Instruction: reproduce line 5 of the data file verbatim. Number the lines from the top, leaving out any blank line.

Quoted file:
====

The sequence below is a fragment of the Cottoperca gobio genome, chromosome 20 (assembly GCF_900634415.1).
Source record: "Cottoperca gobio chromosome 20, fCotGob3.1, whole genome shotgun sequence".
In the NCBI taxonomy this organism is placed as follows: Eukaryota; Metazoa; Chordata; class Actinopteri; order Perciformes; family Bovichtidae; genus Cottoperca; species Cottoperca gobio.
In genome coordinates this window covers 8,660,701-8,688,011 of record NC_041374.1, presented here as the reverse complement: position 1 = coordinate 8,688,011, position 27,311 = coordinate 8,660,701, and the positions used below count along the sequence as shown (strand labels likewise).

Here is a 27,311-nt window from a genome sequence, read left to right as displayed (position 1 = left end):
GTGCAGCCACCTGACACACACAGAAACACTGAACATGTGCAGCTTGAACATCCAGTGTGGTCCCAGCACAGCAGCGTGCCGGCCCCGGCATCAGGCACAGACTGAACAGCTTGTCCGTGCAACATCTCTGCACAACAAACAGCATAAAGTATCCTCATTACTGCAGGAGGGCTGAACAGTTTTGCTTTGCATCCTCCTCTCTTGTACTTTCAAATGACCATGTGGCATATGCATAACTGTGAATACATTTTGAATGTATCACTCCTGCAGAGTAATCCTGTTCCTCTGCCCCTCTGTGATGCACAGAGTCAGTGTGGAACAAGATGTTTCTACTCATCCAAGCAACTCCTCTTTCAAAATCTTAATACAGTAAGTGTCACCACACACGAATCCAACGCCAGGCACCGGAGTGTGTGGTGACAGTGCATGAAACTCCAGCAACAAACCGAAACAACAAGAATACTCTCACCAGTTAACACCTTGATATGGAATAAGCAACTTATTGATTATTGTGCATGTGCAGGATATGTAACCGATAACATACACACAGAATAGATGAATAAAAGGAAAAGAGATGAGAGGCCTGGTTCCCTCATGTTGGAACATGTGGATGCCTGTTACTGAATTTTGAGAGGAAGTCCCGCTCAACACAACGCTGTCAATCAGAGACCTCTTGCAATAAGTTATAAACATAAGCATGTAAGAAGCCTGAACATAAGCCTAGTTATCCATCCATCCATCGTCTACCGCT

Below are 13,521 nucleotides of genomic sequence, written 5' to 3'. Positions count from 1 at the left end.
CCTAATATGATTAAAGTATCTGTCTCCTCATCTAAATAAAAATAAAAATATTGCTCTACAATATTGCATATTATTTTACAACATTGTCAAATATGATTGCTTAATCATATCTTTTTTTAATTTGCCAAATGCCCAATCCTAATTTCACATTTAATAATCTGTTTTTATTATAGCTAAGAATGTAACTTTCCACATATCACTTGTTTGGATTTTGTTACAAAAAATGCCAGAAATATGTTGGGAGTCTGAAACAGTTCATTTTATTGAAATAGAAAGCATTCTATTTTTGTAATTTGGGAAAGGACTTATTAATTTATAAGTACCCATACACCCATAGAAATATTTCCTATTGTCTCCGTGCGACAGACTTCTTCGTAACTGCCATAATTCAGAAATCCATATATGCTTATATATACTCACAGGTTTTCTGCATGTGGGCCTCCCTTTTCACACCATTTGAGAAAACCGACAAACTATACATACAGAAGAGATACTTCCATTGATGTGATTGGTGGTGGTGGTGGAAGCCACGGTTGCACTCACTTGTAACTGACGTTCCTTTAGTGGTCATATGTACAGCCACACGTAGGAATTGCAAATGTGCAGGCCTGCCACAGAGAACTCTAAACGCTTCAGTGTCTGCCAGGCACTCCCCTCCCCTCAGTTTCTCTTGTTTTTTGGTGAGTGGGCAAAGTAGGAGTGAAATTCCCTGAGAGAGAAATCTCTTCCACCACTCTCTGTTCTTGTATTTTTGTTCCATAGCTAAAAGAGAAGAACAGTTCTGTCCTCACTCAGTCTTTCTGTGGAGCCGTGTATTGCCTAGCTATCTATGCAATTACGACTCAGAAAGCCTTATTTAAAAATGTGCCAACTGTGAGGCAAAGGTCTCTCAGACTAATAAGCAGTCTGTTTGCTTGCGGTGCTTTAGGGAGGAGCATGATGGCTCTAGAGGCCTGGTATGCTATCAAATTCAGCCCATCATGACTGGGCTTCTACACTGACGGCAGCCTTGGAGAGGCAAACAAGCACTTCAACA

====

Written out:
Here is a 27,311-nt window from a genome sequence, read left to right as displayed (position 1 = left end):